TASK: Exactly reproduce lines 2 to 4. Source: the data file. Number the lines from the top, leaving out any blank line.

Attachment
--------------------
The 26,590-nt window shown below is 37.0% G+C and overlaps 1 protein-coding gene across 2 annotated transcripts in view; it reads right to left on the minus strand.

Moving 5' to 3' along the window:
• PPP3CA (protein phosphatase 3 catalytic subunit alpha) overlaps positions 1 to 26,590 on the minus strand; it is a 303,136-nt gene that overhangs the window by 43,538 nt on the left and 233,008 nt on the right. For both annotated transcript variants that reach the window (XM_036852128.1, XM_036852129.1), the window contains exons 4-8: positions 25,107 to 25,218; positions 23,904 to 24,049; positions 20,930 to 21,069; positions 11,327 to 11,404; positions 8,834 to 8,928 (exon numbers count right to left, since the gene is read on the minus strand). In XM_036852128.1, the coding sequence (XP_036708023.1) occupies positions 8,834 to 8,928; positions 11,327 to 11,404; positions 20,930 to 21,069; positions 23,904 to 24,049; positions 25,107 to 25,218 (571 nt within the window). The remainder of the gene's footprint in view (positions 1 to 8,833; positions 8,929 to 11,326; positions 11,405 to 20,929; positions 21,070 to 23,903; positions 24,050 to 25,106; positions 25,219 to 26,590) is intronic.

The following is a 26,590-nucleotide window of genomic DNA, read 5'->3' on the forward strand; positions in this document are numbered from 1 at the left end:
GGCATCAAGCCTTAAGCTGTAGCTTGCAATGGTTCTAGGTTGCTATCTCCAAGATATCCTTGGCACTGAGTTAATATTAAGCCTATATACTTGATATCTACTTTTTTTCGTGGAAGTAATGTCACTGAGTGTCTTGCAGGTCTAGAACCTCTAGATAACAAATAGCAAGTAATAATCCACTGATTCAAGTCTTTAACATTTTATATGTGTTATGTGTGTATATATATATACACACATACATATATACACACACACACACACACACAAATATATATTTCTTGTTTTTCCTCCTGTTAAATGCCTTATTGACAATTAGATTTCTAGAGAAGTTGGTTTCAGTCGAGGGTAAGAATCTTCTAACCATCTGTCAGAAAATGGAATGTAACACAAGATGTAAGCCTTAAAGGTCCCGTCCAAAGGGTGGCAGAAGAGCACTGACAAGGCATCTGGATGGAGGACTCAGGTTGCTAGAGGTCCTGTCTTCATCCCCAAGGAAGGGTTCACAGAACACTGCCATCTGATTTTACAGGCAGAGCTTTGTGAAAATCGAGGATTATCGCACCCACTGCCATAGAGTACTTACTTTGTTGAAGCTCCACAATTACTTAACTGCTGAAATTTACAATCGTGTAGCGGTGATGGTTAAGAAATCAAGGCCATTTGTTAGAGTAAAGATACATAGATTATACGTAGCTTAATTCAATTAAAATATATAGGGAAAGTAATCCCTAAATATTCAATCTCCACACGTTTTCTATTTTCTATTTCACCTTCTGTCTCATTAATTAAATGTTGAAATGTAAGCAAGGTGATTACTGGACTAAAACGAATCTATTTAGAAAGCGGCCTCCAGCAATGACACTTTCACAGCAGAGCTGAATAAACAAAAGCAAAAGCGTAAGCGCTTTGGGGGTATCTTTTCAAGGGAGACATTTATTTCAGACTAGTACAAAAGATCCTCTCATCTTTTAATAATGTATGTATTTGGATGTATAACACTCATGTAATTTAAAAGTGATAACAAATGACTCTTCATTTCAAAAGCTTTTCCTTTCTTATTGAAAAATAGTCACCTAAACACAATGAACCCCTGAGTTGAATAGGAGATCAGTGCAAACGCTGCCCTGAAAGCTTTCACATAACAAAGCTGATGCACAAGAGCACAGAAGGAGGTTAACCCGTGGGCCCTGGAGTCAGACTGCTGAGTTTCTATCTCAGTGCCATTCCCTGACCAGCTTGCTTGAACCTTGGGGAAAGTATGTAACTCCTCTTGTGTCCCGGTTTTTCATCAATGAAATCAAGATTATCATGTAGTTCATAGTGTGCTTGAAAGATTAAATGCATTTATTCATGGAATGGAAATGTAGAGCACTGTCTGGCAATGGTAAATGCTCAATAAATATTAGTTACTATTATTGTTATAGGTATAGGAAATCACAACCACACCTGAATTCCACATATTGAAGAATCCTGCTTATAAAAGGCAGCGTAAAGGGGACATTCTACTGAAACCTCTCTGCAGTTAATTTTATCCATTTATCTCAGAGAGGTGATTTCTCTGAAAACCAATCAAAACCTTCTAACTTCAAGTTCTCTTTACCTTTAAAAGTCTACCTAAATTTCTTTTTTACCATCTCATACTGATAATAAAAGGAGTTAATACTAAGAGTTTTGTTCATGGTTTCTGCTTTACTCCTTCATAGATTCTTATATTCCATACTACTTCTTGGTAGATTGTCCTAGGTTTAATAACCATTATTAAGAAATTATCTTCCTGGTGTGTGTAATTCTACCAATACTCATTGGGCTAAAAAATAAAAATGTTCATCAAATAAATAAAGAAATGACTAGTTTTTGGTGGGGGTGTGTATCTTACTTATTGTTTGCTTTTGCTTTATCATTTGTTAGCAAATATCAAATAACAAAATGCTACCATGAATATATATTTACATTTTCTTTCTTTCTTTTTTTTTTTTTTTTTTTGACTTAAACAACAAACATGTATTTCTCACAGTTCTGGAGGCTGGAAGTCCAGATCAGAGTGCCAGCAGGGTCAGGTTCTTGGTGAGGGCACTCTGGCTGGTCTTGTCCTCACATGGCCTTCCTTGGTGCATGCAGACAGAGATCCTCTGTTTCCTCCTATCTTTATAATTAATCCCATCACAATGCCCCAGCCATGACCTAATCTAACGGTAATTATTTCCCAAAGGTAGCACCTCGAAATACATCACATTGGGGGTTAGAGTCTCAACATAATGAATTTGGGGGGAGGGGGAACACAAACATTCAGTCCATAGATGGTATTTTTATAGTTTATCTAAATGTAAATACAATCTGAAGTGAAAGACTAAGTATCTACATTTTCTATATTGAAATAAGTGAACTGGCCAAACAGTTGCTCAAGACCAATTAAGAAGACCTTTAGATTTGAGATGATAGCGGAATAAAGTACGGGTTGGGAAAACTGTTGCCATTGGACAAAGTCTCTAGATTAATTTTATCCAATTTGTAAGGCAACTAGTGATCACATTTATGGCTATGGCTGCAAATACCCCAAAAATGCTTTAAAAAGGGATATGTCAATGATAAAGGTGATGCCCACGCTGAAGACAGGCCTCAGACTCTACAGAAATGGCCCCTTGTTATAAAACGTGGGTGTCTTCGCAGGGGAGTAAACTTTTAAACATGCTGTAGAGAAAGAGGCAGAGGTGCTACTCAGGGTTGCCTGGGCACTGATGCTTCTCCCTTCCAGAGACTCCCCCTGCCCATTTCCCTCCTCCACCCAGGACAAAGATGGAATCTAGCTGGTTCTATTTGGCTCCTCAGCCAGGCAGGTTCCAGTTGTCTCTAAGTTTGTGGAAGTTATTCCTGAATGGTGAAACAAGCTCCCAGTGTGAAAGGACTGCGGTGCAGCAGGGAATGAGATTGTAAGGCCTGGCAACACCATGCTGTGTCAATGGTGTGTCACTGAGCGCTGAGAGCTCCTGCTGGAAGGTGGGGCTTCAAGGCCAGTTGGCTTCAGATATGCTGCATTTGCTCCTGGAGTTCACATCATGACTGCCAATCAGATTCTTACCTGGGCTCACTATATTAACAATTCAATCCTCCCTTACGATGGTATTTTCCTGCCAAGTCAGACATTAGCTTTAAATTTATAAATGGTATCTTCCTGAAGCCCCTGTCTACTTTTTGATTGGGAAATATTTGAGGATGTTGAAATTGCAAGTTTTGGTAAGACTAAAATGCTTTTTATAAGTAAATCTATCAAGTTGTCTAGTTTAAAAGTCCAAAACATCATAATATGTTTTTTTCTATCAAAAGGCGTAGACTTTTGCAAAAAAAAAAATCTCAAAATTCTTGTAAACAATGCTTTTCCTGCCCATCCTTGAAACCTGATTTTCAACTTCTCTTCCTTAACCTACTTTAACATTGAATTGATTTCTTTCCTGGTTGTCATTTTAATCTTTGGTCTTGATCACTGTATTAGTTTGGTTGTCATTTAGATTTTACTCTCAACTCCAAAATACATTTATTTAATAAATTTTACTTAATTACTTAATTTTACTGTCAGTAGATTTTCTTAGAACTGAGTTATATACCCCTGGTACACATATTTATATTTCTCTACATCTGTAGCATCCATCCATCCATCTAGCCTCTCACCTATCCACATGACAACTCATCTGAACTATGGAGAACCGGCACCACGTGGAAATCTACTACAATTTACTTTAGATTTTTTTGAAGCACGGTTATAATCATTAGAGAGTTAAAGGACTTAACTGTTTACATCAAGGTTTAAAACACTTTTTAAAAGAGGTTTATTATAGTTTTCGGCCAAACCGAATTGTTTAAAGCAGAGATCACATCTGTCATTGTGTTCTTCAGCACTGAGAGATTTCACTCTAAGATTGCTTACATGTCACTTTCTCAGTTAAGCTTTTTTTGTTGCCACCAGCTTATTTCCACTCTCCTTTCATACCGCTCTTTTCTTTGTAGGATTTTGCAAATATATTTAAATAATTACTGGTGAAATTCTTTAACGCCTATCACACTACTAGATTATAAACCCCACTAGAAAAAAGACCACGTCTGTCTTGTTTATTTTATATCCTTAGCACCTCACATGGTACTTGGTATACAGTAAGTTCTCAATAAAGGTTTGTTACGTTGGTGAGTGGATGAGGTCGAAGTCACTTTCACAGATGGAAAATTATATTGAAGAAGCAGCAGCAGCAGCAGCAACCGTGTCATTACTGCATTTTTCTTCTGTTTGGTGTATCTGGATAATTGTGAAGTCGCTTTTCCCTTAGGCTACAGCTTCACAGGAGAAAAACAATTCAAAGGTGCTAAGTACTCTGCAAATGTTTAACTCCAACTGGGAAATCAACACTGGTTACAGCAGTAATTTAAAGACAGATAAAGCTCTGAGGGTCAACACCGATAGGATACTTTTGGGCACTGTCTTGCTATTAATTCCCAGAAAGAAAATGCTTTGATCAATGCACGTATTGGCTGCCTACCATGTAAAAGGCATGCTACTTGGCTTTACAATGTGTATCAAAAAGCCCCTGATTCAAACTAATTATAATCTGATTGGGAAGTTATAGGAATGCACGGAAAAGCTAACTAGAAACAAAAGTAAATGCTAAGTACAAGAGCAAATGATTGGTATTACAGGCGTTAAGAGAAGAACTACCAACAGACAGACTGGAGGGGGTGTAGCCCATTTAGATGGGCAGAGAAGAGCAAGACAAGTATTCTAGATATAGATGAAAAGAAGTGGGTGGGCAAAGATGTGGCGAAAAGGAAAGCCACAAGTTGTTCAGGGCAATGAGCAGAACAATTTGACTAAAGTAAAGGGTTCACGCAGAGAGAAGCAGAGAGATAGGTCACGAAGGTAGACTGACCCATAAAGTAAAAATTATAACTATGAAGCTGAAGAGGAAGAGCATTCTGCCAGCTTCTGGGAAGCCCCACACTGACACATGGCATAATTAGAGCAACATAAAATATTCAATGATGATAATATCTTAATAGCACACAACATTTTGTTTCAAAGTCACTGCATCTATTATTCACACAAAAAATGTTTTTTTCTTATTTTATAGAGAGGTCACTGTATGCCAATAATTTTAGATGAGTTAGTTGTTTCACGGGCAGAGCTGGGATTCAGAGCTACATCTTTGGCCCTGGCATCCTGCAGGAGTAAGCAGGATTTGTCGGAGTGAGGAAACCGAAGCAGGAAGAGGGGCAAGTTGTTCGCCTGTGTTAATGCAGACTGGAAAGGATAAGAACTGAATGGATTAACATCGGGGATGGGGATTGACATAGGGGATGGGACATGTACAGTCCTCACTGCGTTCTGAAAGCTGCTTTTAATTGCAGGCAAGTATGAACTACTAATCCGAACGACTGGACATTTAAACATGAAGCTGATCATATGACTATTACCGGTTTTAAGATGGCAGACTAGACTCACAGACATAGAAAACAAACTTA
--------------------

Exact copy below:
Moving 5' to 3' along the window:
• PPP3CA (protein phosphatase 3 catalytic subunit alpha) overlaps positions 1 to 26,590 on the minus strand; it is a 303,136-nt gene that overhangs the window by 43,538 nt on the left and 233,008 nt on the right. For both annotated transcript variants that reach the window (XM_036852128.1, XM_036852129.1), the window contains exons 4-8: positions 25,107 to 25,218; positions 23,904 to 24,049; positions 20,930 to 21,069; positions 11,327 to 11,404; positions 8,834 to 8,928 (exon numbers count right to left, since the gene is read on the minus strand). In XM_036852128.1, the coding sequence (XP_036708023.1) occupies positions 8,834 to 8,928; positions 11,327 to 11,404; positions 20,930 to 21,069; positions 23,904 to 24,049; positions 25,107 to 25,218 (571 nt within the window). The remainder of the gene's footprint in view (positions 1 to 8,833; positions 8,929 to 11,326; positions 11,405 to 20,929; positions 21,070 to 23,903; positions 24,050 to 25,106; positions 25,219 to 26,590) is intronic.

The following is a 26,590-nucleotide window of genomic DNA, read 5'->3' on the forward strand; positions in this document are numbered from 1 at the left end: